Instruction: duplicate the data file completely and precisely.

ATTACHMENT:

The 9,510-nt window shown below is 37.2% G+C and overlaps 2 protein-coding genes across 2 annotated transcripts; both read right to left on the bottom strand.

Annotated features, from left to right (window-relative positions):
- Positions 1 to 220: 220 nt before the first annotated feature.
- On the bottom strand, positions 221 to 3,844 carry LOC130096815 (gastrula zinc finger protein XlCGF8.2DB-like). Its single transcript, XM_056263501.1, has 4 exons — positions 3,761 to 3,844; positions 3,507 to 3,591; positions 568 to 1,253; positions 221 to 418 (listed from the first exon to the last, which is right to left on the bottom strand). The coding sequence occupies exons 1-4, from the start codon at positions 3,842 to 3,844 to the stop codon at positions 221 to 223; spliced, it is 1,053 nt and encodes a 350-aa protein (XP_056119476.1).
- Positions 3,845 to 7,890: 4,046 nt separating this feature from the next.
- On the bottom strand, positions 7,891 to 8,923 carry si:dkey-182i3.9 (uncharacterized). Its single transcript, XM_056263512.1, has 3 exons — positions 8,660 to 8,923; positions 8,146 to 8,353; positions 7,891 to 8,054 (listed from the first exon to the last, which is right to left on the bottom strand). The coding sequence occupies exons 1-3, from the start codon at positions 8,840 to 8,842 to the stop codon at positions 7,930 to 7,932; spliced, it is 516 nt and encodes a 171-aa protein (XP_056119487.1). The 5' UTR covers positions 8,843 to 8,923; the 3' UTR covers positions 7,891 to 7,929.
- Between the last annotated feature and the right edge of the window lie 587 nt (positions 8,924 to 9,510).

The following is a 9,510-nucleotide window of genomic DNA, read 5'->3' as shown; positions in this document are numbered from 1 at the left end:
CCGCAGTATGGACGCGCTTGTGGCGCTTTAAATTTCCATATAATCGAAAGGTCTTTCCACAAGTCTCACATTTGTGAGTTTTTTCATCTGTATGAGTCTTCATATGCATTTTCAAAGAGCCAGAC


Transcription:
The 9,510-nt window shown below is 37.2% G+C and overlaps 2 protein-coding genes across 2 annotated transcripts; both read right to left on the bottom strand.

Annotated features, from left to right (window-relative positions):
- Positions 1 to 220: 220 nt before the first annotated feature.
- On the bottom strand, positions 221 to 3,844 carry LOC130096815 (gastrula zinc finger protein XlCGF8.2DB-like). Its single transcript, XM_056263501.1, has 4 exons — positions 3,761 to 3,844; positions 3,507 to 3,591; positions 568 to 1,253; positions 221 to 418 (listed from the first exon to the last, which is right to left on the bottom strand). The coding sequence occupies exons 1-4, from the start codon at positions 3,842 to 3,844 to the stop codon at positions 221 to 223; spliced, it is 1,053 nt and encodes a 350-aa protein (XP_056119476.1).
- Positions 3,845 to 7,890: 4,046 nt separating this feature from the next.
- On the bottom strand, positions 7,891 to 8,923 carry si:dkey-182i3.9 (uncharacterized). Its single transcript, XM_056263512.1, has 3 exons — positions 8,660 to 8,923; positions 8,146 to 8,353; positions 7,891 to 8,054 (listed from the first exon to the last, which is right to left on the bottom strand). The coding sequence occupies exons 1-3, from the start codon at positions 8,840 to 8,842 to the stop codon at positions 7,930 to 7,932; spliced, it is 516 nt and encodes a 171-aa protein (XP_056119487.1). The 5' UTR covers positions 8,843 to 8,923; the 3' UTR covers positions 7,891 to 7,929.
- Between the last annotated feature and the right edge of the window lie 587 nt (positions 8,924 to 9,510).

The following is a 9,510-nucleotide window of genomic DNA, read 5'->3' as shown; positions in this document are numbered from 1 at the left end:
CCGCAGTATGGACGCGCTTGTGGCGCTTTAAATTTCCATATAATCGAAAGGTCTTTCCACAAGTCTCACATTTGTGAGTTTTTTCATCTGTATGAGTCTTCATATGCATTTTCAAAGAGCCAGAC